However, there’s an exception to this rule – those who are planning to change the color dramatically (dark to light or light to dark) should still prime the wood even if it’s not raw and new. This is because darker colors can appear through the new coat of light paint (and vice-versa) regardless of the number of coats you apply to the surface.
Painting bare wood, on the other hand, is a must. A primer has a high solids content whose job is to fill all those grains that are typically present in the bare wood and, in that way, prevent the paint from sinking into the material and going patchy. It seals the absorbent new wood – applying a single coat of primer can make a huge difference and make the surface so smooth that you’ll only need to apply one topcoat of paint.
If you decide not to prime bare wood, the results will probably look acceptable for some time. However, after a few years, you’ll undoubtedly wish that you had used a primer when you notice the paint flaking and peeling off of your wooden furniture or walls.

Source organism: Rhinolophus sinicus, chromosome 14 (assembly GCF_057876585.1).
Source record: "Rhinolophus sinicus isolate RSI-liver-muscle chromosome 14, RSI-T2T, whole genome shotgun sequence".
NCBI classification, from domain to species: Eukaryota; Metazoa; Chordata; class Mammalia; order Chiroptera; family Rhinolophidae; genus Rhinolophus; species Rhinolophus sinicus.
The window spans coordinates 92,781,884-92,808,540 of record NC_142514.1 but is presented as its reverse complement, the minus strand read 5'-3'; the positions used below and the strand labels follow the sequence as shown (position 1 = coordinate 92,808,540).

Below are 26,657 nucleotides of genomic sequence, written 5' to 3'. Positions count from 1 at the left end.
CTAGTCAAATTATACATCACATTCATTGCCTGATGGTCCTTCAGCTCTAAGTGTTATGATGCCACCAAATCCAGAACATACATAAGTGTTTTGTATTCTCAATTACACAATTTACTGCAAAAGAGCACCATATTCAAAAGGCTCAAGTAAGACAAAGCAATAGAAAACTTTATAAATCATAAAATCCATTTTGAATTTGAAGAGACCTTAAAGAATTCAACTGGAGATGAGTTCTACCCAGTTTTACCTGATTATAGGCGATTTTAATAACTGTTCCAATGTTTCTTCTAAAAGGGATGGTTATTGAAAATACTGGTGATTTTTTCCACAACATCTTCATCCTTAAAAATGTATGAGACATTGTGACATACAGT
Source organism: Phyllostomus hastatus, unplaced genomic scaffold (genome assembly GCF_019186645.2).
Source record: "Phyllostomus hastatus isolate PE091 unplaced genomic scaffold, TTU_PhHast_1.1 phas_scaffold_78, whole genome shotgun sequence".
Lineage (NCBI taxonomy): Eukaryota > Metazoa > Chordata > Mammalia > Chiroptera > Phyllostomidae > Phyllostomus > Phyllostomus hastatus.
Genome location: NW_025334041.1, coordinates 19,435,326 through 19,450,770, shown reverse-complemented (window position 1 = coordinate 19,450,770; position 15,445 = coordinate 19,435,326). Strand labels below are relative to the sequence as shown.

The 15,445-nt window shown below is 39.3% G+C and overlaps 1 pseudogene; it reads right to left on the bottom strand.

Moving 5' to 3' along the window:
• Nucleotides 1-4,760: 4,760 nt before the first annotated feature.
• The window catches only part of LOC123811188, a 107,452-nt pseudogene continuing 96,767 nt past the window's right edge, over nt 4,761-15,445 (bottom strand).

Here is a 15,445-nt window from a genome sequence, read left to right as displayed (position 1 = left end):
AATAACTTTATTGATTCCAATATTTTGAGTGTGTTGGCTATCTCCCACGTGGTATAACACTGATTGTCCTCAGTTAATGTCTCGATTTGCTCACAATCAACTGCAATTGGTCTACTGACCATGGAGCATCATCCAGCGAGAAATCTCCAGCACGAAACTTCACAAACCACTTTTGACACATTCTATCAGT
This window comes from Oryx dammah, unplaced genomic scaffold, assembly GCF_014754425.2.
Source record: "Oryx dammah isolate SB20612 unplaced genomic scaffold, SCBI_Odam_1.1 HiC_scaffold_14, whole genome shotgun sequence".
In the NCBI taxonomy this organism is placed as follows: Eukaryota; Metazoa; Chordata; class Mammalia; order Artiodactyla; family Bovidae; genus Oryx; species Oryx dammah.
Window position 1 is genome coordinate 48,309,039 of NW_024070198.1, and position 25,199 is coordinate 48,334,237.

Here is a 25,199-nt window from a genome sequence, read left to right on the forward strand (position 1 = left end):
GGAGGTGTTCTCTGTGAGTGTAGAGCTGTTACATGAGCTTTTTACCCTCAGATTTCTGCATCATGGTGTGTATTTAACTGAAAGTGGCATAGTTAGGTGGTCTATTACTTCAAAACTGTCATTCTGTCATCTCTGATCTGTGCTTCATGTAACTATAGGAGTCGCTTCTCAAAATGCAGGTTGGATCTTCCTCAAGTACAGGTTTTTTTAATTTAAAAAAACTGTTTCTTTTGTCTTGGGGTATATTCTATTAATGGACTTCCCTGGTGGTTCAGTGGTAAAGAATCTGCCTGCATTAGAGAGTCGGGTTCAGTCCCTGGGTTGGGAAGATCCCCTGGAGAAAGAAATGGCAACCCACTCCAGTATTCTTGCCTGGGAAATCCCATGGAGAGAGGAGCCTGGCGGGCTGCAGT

Benefits of Priming Wood Before Painting It
Priming wood before painting won’t harm the wood in any way. As mentioned above, this preparatory coating prevents the paint from sinking into the wood and fills out its imperfections. It will provide you with a smooth surface to paint on and also form a long-lasting, protective layer.
Let’s take a look at all of these benefits in more detail:
A Smoother Surface for a Flawless Finish
The final outlook always depends on the texture of the surface you decide to paint on. To balance out the blemishes, some wooden surfaces will require more than just one coat of primer.
On the other hand, when the surface is unequal or rough and you decide not to use a primer, you’ll have to use quite a lot of paint. This is because the rough surface and blemishes can easily soak up your paint. It goes without saying, but you won’t end up with a good-looking product, too.
In order to achieve that flawless, perfect finish, you will need to apply a couple of coats of primer – this will build up a protective layer and even out the surface.